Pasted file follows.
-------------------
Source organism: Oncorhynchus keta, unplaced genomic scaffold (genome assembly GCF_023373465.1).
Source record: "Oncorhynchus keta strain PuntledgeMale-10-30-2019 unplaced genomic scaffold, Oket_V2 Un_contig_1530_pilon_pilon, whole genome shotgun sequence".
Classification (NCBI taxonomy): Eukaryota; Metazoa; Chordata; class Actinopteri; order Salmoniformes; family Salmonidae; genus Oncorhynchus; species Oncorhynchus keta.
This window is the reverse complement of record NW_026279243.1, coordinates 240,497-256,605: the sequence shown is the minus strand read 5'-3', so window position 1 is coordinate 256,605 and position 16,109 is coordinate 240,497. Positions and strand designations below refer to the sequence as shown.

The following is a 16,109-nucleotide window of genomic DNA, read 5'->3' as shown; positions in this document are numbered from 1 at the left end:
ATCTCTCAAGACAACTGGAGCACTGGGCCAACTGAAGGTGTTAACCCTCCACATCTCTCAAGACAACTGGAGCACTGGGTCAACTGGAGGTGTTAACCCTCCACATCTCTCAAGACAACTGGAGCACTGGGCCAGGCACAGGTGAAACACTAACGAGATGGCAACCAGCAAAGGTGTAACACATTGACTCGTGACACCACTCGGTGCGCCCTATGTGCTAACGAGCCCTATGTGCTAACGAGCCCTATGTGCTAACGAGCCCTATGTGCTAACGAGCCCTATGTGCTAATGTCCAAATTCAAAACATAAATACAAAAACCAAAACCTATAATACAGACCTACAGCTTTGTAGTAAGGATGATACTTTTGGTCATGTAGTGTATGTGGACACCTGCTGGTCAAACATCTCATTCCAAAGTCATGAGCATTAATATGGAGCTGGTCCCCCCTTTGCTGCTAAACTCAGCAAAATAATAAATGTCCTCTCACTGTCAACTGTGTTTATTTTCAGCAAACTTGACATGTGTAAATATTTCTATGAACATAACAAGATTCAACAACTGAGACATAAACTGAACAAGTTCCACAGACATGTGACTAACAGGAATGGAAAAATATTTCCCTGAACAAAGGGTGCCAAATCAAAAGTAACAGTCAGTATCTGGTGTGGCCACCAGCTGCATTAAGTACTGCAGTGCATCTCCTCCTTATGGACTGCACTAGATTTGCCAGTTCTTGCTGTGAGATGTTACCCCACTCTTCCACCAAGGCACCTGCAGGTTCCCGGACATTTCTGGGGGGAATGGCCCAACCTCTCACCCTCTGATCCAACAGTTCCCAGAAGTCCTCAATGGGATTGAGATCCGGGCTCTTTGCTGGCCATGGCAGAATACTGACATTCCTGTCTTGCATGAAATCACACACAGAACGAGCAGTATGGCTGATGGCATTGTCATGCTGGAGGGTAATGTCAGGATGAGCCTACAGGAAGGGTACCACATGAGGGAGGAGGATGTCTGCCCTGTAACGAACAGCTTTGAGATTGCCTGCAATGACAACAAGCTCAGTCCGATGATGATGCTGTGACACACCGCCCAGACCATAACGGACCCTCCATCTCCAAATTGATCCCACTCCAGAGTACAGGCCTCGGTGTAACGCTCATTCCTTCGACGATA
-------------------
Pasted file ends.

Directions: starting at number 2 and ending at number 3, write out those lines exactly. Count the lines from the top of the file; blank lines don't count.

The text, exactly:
Source record: "Oncorhynchus keta strain PuntledgeMale-10-30-2019 unplaced genomic scaffold, Oket_V2 Un_contig_1530_pilon_pilon, whole genome shotgun sequence".
Classification (NCBI taxonomy): Eukaryota; Metazoa; Chordata; class Actinopteri; order Salmoniformes; family Salmonidae; genus Oncorhynchus; species Oncorhynchus keta.